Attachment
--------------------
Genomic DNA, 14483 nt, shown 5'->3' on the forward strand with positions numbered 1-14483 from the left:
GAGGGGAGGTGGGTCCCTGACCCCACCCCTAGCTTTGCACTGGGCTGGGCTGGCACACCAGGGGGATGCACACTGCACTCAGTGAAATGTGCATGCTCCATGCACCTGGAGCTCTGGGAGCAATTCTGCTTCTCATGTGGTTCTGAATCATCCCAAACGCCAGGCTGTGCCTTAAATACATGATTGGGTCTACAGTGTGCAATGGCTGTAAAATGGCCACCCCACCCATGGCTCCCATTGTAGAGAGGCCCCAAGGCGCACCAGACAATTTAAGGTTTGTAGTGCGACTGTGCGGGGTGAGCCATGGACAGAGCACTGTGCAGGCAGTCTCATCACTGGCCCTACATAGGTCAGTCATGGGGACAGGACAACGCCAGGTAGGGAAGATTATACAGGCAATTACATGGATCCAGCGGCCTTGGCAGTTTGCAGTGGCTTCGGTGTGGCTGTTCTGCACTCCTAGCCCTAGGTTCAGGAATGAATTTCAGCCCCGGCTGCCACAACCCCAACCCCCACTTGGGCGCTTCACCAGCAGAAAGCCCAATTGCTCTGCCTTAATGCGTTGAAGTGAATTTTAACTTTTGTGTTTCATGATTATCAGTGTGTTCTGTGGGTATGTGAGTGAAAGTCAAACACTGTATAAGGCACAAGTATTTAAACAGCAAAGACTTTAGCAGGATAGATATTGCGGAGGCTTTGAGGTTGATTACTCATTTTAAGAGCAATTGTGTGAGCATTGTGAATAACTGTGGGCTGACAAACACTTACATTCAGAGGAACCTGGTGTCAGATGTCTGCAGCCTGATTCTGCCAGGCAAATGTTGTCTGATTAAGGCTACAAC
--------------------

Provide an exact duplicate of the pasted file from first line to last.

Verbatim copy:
Genomic DNA, 14483 nt, shown 5'->3' on the forward strand with positions numbered 1-14483 from the left:
GAGGGGAGGTGGGTCCCTGACCCCACCCCTAGCTTTGCACTGGGCTGGGCTGGCACACCAGGGGGATGCACACTGCACTCAGTGAAATGTGCATGCTCCATGCACCTGGAGCTCTGGGAGCAATTCTGCTTCTCATGTGGTTCTGAATCATCCCAAACGCCAGGCTGTGCCTTAAATACATGATTGGGTCTACAGTGTGCAATGGCTGTAAAATGGCCACCCCACCCATGGCTCCCATTGTAGAGAGGCCCCAAGGCGCACCAGACAATTTAAGGTTTGTAGTGCGACTGTGCGGGGTGAGCCATGGACAGAGCACTGTGCAGGCAGTCTCATCACTGGCCCTACATAGGTCAGTCATGGGGACAGGACAACGCCAGGTAGGGAAGATTATACAGGCAATTACATGGATCCAGCGGCCTTGGCAGTTTGCAGTGGCTTCGGTGTGGCTGTTCTGCACTCCTAGCCCTAGGTTCAGGAATGAATTTCAGCCCCGGCTGCCACAACCCCAACCCCCACTTGGGCGCTTCACCAGCAGAAAGCCCAATTGCTCTGCCTTAATGCGTTGAAGTGAATTTTAACTTTTGTGTTTCATGATTATCAGTGTGTTCTGTGGGTATGTGAGTGAAAGTCAAACACTGTATAAGGCACAAGTATTTAAACAGCAAAGACTTTAGCAGGATAGATATTGCGGAGGCTTTGAGGTTGATTACTCATTTTAAGAGCAATTGTGTGAGCATTGTGAATAACTGTGGGCTGACAAACACTTACATTCAGAGGAACCTGGTGTCAGATGTCTGCAGCCTGATTCTGCCAGGCAAATGTTGTCTGATTAAGGCTACAAC